NOAA Integrated Ocean Observing System Program

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NOAA’s Integrated Ocean Observing System (IOOS®) Program supports development of a coordinated network of people and technology that work together to generate and disseminate continuous data on our coastal waters, Great Lakes, and oceans. Activities of the National IOOS include observations and data transmission, data management and communications, and data analyses and modeling.

IOOS highlights from fiscal year 2009 include:

  • Marking the passage of legislation authorizing IOOS. On March 30, 2009, President Barack Obama signed the Integrated Ocean and Coastal Observation System Act of 2009 into law. The Act authorizes the establishment of a National Integrated Ocean Observing System and codifies a governance structure within which that system will operate. The Act defines two interagency bodies with policy oversight and administration of the system – the National Ocean Research Leadership Council and the Interagency Ocean Observation Committee. The Act explicitly vests authority in NOAA as the lead federal agency for implementation and administration of the System and charges NOAA to carry out this responsibility in consultation with interagency and regional partners.

    Within the Act, there are a host of specific tasks assigned to the Committee and to NOAA, including direction to NOAA to establish a System Advisory Committee charged with providing advice to the NOAA Administrator or the Committee as requested, and the provision of civil liability protection to those non-federal employees operating within the scope of their employment while carrying out the purposes of the Act.

  • Providing data to improve storm surge model for forecasters and emergency managers. NOAA’s National Weather Service (NWS) forecasters and emergency managers can now access time series graphs and display along with surge information from the Sea, Lake, and Overland Surges from Hurricanes (SLOSH), a computerized model run by the National Hurricane Center to estimate storm surge heights and winds. These improvements provide additional geographic information system capabilities for displaying roads, populated areas, and city boundaries to assist the NWS’s Tropical Prediction Center to make better use of the SLOSH display for media briefings. NOS’s Center for Operational Oceanographic Products and Services delivered two additional water level datums – highest astronomical tide and lowest astronomical tide – for display enhancement.
  • Helping to provide ocean current data to improve search and rescue operations. A new set of ocean observing data is now streaming into U.S. Coast Guard (USCG) servers to improve environmental observations for the agency’s operational Search and Rescue Optimal Planning System. The data enhances the ability to track the probable paths for those lost at sea and is expected to improve search and rescue efforts along the Mid-Atlantic coastline. The data comes from IOOS and is part of a joint effort among NOAA, the Mid-Atlantic Coastal Ocean Observing Regional Association, USCG, and the Department of Homeland Security. The new data sets include surface current maps from high frequency radar systems, technology that measures the speed and direction of ocean surface currents in near real time. The maps can also be used to support other scientific work, such as oil spill response, harmful algal bloom monitoring, and water-quality assessments.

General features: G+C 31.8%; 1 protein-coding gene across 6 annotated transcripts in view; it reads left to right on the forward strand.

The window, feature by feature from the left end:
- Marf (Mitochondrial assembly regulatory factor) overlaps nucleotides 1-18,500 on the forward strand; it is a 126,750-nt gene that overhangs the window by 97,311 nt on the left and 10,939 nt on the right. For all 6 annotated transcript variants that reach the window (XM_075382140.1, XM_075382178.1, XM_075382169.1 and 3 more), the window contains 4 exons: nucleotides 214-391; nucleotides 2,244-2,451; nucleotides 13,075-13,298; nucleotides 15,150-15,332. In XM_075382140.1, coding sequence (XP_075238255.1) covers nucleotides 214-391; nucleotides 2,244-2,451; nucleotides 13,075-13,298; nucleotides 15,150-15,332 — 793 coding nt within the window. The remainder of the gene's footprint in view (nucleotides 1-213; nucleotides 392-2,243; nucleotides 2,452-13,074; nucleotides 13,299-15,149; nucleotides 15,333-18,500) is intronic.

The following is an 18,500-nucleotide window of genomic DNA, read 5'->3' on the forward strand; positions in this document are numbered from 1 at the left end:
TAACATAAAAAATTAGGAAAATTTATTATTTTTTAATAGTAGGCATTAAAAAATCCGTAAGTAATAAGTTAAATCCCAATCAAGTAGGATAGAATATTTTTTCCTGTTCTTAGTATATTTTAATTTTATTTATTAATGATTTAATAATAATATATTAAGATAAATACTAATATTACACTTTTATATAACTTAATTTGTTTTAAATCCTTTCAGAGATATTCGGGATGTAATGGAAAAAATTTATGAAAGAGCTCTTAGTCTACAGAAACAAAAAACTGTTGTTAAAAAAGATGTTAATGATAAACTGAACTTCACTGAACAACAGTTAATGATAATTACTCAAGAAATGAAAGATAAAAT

• Implementing development of a framework for model data interoperability. The model data interoperability framework is under development through the installation and configuration of specialized data servers in all eleven IOOS regions. This work has and will continue to be facilitated by a U.S. Geological Survey researcher on detail to the NOAA IOOS Program. The installation and configuration of these data servers are significant because they will make regional model data outputs accessible in compliant formats consistent with an essential component of integrated ocean observations – IOOS Data Management and Communications (DMAC). DMAC is the piece of IOOS that encompasses the actual integration of the data. Currently, ten of eleven IOOS regions completed installation and have similar capacity to provide model output files in IOOS DMAC-compliant formats.
  • Strengthening regional partnerships. In 2009, NOAA IOOS awarded $21 million to various partners across the nation. Funding was committed as part of continuing the support and development of a network of Regional Coastal Ocean Observing Systems (RCOOS) and their managing entities, called Regional Associations (RAs), to expand the network of ocean-related observations, data, and products available; improve regional implementation of NOAA and other federal missions; and meet regionally specific needs for coastal and ocean information. The program continues as a competitive, peer-reviewed funding process to maximize taxpayer return on investment and transition from a variety of distinct, sub-regional observing elements to eleven more cohesive regional systems directed toward common goals.